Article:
The results of the implemented algorithm for the detection of the disease and the comparison of the K-means method with LAB and K-means with HSV are indicated. Note that Figure 9 shows the need to use the two-colour spaces (YIQ and TSL) to eliminate the parts that do not correspond to the disease.

Figure 9: Results of the proposed methodology for the detection of the disease. 

Table 3 shows the results of the algorithm implemented for the detection of the disease and the comparison of the method of K-means with LAB and K-means with HSV. A better K-means result is seen when LAB’s A and B channels are used compared to HSV’s H and S channels for the same leaves. The methods have an inconvenient when the background is carried out since they have disease-like shades (brown), so it is convenient to capture with a background other than grey, since this color can vary significantly depending on the illumination. However, it is observed that the proposed methodology has better results when discriminating this type of information compared to the K-means classifier. On the other hand, it is observed that K-means with the H and S channels presents a greater error in the segmentation of the disease. Table 4 shows the errors obtained by determining the percentage of affected area on the leaf. Note that all three strategies have good efficiency.

Table 3: Methodology limitations in the detection of the disease with a) Proposed method, b) K-means with LAB, c) K-means with HSV 

Methodology Proposed method K-means +HSV K-means +LAB

Table 4: Measurement error of the affected area percentage of the leaf 

Methodologies Referred error [%]
1. Proposed method 4.32 ± 5.44
2. K-means with LAB (Sharma et al., 2017) 7.72 ± 7.24
3. K-means with HSV 10.36 ± 7.60

However, in computation time the method proposed in this article has a low computational cost compared to the other strategies implemented, as evidenced in Table 5.

Table 5: Computation times of evaluated methodologies 

Methodologies Time [s]
1. Proposed method 0.03 ± 0.01
2. K-means with LAB (Sharma et al., 2017) 5.15 ± 0.28
3. K-means with HSV 4.91 ± 0.21

Detection of black Sigatoka and yellow Sigatoka

Table 6 shows the results in the detection of diseases for each of the severities, where it is observed that for each of the stages it is possible to detect these stripes with their respective color variation at the site of the lesion.

Table 6: Results of the methodology for each severity 

Severity level None Low Medium High
Banana Image Disease detection


A methodology was presented that allows the detection of Phytophthora Infestans, black Sigatoka and yellow Sigatoka diseases in tomato and banana leaves respectively, determined the percentage of area affected by the lesion, obtaining reliable results for the development of this task with an error of less than 5% using the Plant Village database. With regard to the tests done on banana leaves in an exploratory way with the proposed algorithm, it was possible to detect satisfactorily the variations of the disease, evidencing the versatility of the method to achieve different detections with visual information of the leaf. With this information it is possible to determine the percentage of severity that the plant has, since the leaf area and percentage of affected area are known, to apply preventive, corrective or curative measures according to this percentage. In many of the works developed for the detection of diseases, LAB’s A and B channels the HSV’s channel H color spaces are usually used, in this case it was decided to use other color spaces such as YIQ and TSL obtaining reliable results in the detection of the disease at a low computational cost compared to the other proposed methods of the state of the art.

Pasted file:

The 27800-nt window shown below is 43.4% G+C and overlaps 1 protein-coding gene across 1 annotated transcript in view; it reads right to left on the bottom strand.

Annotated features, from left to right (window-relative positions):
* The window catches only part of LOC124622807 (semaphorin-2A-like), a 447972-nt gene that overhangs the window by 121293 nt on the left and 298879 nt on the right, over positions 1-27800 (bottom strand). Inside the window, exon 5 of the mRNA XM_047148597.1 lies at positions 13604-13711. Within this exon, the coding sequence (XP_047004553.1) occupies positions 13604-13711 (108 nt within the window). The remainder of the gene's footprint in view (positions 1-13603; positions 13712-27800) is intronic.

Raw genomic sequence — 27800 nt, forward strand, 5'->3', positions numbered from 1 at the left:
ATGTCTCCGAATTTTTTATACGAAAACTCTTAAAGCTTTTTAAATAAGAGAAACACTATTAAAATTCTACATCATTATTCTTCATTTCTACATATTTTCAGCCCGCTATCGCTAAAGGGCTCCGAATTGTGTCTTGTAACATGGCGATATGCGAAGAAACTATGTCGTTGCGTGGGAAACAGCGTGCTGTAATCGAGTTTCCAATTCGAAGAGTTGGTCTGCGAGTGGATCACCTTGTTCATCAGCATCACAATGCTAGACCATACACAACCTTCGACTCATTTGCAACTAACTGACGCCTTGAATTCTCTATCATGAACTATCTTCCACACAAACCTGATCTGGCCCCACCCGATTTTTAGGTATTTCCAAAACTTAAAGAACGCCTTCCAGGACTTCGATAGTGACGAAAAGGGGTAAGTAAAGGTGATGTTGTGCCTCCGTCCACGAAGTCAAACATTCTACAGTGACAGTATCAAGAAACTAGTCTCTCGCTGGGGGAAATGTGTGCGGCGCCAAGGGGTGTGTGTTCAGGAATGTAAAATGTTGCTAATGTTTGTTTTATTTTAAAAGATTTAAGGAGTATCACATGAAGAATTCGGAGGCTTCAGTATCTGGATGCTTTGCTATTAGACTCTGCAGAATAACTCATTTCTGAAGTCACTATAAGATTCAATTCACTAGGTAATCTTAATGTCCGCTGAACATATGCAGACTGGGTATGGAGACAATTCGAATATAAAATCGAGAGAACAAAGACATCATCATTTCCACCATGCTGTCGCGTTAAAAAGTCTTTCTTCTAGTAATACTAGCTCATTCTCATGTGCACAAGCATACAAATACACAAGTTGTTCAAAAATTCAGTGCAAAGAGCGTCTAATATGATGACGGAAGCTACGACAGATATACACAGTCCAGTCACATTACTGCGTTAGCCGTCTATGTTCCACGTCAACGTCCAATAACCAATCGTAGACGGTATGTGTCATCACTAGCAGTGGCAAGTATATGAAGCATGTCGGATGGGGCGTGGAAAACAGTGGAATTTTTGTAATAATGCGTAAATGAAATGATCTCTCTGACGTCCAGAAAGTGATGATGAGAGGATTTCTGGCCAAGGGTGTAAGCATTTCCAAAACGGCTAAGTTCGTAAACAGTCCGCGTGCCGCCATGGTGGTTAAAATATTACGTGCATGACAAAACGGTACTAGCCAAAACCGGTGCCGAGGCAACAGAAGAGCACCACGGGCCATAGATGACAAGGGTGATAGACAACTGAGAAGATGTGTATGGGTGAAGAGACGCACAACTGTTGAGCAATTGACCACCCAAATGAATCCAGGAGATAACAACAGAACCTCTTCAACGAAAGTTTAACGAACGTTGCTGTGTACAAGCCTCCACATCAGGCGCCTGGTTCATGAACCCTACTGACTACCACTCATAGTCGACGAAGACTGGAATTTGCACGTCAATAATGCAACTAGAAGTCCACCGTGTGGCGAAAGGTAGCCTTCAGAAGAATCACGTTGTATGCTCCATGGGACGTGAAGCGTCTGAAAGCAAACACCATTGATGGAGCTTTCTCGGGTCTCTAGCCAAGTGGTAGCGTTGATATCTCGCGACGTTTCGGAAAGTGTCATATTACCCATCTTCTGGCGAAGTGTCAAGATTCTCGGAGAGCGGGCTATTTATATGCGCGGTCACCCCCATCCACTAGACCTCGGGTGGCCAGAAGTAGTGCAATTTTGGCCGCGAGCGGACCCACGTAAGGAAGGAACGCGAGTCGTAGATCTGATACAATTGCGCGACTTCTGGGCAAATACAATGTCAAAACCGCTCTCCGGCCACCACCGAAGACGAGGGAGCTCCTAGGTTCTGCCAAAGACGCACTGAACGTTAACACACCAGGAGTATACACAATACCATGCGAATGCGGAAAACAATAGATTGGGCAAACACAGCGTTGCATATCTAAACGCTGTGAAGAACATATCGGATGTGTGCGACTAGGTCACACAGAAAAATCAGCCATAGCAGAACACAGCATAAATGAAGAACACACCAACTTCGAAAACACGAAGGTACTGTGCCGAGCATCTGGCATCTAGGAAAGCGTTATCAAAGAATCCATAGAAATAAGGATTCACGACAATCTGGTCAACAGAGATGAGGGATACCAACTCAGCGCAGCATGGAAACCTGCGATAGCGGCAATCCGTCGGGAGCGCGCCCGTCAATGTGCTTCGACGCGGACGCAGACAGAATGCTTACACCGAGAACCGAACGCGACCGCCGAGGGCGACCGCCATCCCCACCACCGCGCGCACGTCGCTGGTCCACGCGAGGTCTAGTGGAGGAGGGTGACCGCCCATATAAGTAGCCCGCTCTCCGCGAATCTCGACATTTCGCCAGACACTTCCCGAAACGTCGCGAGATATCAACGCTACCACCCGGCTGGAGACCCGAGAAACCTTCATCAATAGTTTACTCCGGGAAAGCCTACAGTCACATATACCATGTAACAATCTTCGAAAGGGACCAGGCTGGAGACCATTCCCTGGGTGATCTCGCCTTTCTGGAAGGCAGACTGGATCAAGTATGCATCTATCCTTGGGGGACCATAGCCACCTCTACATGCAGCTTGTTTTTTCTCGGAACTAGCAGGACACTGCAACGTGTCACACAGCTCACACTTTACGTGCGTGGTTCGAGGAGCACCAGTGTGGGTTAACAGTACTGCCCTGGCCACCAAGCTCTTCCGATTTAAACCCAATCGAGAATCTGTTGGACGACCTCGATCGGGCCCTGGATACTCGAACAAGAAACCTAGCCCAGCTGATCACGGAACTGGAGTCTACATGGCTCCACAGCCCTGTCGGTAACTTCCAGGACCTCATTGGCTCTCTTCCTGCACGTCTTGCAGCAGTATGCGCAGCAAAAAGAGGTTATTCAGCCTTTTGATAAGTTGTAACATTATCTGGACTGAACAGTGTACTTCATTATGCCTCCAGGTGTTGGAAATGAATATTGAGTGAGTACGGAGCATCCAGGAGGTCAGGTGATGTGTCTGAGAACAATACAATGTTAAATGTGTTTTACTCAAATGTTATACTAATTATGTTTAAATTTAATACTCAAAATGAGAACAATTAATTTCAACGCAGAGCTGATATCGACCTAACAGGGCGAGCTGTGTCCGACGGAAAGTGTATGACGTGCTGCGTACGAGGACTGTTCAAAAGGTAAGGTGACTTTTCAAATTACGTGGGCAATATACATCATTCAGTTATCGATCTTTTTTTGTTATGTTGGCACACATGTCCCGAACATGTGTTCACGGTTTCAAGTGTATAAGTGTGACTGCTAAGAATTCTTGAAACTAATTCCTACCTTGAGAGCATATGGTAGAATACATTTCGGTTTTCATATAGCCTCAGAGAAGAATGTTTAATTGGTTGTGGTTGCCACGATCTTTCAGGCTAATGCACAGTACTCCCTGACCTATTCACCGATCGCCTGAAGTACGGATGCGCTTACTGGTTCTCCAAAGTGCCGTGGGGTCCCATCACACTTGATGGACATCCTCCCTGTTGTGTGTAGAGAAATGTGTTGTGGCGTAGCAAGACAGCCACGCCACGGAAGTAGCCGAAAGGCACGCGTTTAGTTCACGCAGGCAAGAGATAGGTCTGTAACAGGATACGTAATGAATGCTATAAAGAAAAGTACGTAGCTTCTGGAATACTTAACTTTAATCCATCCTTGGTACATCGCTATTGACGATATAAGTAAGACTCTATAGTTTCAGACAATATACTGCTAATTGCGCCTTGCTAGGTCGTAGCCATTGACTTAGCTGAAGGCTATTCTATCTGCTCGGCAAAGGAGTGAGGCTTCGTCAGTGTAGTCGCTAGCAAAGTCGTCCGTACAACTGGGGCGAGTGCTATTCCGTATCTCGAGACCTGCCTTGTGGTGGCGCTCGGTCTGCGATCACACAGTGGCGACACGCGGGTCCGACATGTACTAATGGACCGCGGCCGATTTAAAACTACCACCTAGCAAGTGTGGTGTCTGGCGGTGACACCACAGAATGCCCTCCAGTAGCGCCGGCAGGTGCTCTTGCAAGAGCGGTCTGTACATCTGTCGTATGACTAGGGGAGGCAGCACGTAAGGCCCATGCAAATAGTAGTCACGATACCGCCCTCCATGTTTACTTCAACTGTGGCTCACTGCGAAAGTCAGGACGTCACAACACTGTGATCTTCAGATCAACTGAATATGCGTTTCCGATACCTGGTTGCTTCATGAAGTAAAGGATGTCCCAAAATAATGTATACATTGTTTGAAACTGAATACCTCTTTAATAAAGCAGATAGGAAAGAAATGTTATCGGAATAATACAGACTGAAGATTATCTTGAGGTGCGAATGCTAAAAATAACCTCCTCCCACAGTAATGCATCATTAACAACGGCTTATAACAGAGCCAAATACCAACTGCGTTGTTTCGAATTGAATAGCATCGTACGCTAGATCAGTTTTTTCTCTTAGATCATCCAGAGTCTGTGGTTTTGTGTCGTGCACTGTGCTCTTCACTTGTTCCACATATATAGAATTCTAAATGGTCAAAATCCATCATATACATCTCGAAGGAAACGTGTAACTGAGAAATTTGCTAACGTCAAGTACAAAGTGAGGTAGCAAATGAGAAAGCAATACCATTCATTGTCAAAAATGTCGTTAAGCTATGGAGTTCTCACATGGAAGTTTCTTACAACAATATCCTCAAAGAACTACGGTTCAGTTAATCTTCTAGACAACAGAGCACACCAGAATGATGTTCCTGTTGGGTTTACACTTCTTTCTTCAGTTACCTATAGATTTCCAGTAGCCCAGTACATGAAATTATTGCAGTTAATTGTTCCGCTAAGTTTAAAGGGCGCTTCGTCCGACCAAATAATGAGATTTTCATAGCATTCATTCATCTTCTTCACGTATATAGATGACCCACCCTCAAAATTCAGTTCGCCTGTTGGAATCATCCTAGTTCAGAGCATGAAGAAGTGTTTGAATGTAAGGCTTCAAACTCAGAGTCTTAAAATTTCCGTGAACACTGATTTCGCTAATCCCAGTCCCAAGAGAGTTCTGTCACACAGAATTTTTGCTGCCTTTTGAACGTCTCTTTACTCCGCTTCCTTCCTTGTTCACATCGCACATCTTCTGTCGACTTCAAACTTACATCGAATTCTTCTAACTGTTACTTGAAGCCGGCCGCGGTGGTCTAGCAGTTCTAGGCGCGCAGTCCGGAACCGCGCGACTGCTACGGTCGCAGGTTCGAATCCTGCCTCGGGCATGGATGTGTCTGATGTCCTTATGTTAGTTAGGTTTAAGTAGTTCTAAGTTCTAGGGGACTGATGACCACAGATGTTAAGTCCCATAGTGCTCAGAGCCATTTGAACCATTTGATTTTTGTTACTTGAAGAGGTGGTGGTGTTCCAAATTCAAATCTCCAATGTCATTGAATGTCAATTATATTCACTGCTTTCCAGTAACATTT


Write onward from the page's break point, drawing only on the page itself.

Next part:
On the other hand, this methodology was evaluated in another disease that has similar characteristics in terms of color, obtaining satisfactory results in the detection of the affected areas. It is important to note that although the proposal has its limitations, a thorough test of the algorithm was performed, so it was essential to label the disease to verify the efficiency of the developed algorithm. This method is a diagnostic support tool that allows the user to automatically know the evolution of the disease. This is of great importance, since with the current technological proliferation allows farmers to use this type of tools that allow them to improve the productivity of their crops.

NOMENCLATURE The nomenclature used in the document is provided here for quick reference. 

RGB Red (R), Green (G), Blue (B).
HSI Tone (H), Saturation (S), Intensity (I), (Gonzalez et al., 2009).
HSV Tone (H), Saturation (S), Value that is the brightness (V), (Gonzalez et al., 2009).
LAB Luminance (L), Color range from green to red (A), Color range from blue to yellow (B), (Gonzalez et al., 2009).
YCBCR Luminance (Y), Difference of the components of color of blue (CB), Difference of the components of color of red (CR), (Gonzalez et al., 2009).
YIQ Luminance (Y), (I and Q) Chrominance that includes the components of color from orange to cyan and from green to magenta respectively, (Gonzalez et al., 2009).
TSL Hue (T), Saturation (S) and Luminance (L), (Gonzalez et al., 2009).
SIFT Transformation of scale invariant characteristic.
CNN Deep convolutional neuronal network.
SVM Vector Support Machine.
ANNs Artificial neural networks.
A ⊝B Erode.
A ⊕B Dilate.
B Structuring element.
rgb2hsv Convert from RGB color space to HSV.
rgb2tsl Convert from RGB color space to TSL.
rgb2yiq Convert from RGB color space to YIQ.
σ Deviation.